The Holocaust was only one of many things that people wanted to forget. The German poet Hans-Magnus Enzensberger wrote, “In the fat years after the war, Europeans took shelter behind a collective amnesia.”
Between their compromises with Fascist administrators and occupying forces, their collaboration with wartime agencies and rulers and their private humiliations, material hardships and personal tragedies, millions of Europeans had good reasons of their own to turn away from the recent past — or else mis-remember it to better effect.
What the French historian Henry Rousso would later dub the “Vichy syndrome” — the decades-long difficulty of acknowledging what had really happened during the war and the overwhelming desire to block the memory or else recast it in a usable way that would not corrode the fragile bonds of post-war society — was by no means unique to France.
The Vichy syndrome
Every occupied country in Europe developed its own “Vichy syndrome.” The war-time privations of Italians, for example, both at home and in prison camps, diverted public attention from the suffering Italians had caused to others — in the Balkans, for example, or in Italy's African colonies.
The stories that the Dutch or the Poles told themselves about the war would sustain the national self-image for decades. The Dutch in particular set great store by their image as a nation that had resisted, while forgetting as best they could that 23,000 Dutchmen volunteered for the Waffen SS — the largest contingent from Western Europe.
The memory of Hitler
In certain respects, it was actually easier for Germans to engage and acknowledge the scale of their crime. Not, of course, at first.
As some observers had already predicted in 1946, the Germans successfully distanced themselves from Hitler — evading both punishment and moral responsibility by offering the Führer to the world as a scapegoat.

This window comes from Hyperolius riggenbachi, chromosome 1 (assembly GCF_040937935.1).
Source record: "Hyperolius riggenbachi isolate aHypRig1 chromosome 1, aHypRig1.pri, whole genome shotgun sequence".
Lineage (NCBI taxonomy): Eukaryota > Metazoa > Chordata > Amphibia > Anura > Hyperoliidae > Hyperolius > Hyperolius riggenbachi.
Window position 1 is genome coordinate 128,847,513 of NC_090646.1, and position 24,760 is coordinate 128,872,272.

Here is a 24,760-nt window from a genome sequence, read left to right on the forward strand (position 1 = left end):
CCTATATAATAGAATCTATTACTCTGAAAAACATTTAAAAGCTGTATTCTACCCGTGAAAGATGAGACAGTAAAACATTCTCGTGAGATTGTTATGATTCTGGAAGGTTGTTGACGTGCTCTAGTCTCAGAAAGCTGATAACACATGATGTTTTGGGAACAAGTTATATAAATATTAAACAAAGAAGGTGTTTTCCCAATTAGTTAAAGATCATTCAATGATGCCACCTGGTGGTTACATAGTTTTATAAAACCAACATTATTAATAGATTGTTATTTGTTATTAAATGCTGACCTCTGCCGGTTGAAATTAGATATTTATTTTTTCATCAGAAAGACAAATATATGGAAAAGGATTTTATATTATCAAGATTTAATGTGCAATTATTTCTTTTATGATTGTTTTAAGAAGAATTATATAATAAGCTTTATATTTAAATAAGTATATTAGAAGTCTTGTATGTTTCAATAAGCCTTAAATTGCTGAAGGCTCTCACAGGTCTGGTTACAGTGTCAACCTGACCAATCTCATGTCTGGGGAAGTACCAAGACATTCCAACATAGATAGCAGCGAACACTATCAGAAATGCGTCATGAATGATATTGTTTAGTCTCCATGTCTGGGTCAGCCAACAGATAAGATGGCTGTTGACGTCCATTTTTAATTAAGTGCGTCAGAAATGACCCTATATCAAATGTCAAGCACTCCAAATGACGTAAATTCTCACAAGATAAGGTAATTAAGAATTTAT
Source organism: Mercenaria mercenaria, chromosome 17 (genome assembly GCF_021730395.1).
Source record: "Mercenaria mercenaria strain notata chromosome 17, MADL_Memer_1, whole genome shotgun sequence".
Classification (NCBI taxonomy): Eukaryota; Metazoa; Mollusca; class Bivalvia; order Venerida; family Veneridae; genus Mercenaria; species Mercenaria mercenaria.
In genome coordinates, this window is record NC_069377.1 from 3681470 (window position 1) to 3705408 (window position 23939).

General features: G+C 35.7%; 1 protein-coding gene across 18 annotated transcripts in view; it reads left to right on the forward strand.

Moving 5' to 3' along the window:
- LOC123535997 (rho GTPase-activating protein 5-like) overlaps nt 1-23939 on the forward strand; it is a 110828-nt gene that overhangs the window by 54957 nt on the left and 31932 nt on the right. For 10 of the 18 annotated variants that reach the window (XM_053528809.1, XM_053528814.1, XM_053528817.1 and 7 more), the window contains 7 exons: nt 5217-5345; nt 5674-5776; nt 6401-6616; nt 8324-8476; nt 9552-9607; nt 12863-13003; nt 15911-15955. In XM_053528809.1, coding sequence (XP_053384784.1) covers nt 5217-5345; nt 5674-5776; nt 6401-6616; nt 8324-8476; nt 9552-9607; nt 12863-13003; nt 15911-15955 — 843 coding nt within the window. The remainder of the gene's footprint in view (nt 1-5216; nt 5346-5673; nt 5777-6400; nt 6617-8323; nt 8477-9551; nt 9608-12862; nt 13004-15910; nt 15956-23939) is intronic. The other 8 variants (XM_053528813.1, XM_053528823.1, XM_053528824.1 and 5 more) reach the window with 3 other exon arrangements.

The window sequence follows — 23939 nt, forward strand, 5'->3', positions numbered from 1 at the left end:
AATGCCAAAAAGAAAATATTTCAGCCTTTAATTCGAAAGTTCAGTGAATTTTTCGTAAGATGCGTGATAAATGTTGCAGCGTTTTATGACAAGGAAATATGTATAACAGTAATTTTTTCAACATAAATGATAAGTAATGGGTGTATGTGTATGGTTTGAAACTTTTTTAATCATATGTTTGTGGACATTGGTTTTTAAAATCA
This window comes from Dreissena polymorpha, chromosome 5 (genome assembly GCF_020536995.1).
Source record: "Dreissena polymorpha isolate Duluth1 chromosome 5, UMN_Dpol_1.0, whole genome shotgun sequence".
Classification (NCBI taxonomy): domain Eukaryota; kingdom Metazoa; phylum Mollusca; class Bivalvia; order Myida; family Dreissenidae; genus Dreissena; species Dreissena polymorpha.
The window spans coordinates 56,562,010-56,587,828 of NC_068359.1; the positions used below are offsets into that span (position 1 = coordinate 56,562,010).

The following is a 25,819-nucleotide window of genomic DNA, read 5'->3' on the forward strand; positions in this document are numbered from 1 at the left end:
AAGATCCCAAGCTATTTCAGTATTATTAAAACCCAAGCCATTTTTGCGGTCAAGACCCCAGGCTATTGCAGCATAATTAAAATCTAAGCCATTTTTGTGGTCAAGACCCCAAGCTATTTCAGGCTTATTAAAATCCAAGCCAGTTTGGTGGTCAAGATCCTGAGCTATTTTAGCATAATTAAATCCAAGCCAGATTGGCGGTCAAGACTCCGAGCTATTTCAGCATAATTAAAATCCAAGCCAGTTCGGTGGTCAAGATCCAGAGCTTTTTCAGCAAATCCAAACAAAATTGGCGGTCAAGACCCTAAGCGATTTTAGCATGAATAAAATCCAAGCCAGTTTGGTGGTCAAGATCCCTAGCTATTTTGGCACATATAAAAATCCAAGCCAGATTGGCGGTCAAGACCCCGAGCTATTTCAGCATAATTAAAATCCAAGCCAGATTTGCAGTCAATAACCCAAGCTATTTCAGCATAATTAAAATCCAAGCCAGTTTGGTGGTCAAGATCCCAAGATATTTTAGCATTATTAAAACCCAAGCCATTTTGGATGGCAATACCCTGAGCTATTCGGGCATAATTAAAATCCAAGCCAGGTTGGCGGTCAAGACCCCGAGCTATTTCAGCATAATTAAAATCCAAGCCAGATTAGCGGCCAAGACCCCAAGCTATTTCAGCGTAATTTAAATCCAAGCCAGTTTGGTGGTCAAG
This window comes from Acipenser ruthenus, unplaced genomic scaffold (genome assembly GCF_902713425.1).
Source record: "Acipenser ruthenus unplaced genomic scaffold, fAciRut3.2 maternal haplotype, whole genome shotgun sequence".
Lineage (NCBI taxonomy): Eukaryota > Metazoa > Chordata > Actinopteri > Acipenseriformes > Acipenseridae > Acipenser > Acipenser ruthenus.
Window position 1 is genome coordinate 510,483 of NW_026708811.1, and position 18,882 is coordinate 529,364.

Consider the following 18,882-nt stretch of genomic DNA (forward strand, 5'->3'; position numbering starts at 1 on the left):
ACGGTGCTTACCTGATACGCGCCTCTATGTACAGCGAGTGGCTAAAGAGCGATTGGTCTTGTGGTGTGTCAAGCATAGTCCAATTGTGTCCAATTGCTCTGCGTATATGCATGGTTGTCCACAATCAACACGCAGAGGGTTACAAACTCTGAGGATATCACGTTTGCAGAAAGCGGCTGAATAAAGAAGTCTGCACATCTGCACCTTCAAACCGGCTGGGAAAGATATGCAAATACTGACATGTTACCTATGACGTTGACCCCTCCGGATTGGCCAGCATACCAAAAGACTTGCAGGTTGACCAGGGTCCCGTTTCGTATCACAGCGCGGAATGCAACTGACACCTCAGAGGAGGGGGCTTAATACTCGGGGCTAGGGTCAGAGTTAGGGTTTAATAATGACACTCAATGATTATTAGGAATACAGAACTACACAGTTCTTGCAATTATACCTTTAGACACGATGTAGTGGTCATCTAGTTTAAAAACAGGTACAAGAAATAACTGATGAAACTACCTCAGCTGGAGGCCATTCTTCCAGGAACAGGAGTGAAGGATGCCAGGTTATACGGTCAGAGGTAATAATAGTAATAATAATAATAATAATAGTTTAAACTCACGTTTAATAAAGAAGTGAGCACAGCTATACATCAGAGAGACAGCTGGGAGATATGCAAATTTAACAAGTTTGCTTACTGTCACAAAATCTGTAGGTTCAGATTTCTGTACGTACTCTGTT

Indeed, there was considerable resentment at what Hitler had wrought — but at the harm he had brought down upon the heads of Germans, rather than because of what he and Germans had done to others.
Targeting the Jews, as it seemed to many Germans in these years, was not so much Hitler's greatest crime as his greatest error in a 1952 survey. Nearly two out of five adults in West Germany did not hesitate to inform pollsters that they thought it was “better” for Germany to have no Jews on its territory.
Coming to terms
As in Germany, the trigger for Dutch interest in their occluded past was the early 1960s Israeli and German trials. And in the Netherlands as elsewhere, the post-war baby-boomers were curious about recent history and more than a little skeptical of the story they had been told — or, rather, not told — by the “silent generation” of their parents.
The social changes of the 1960s helped breach the wall of official silence about the occupation. It also helped break down social and sexual taboos in parts of the Netherlands, notably Amsterdam, that had deeply disruptive implications for hitherto conservative society — and triggered a suspicion of other received practices and cultural truisms.
The Western solution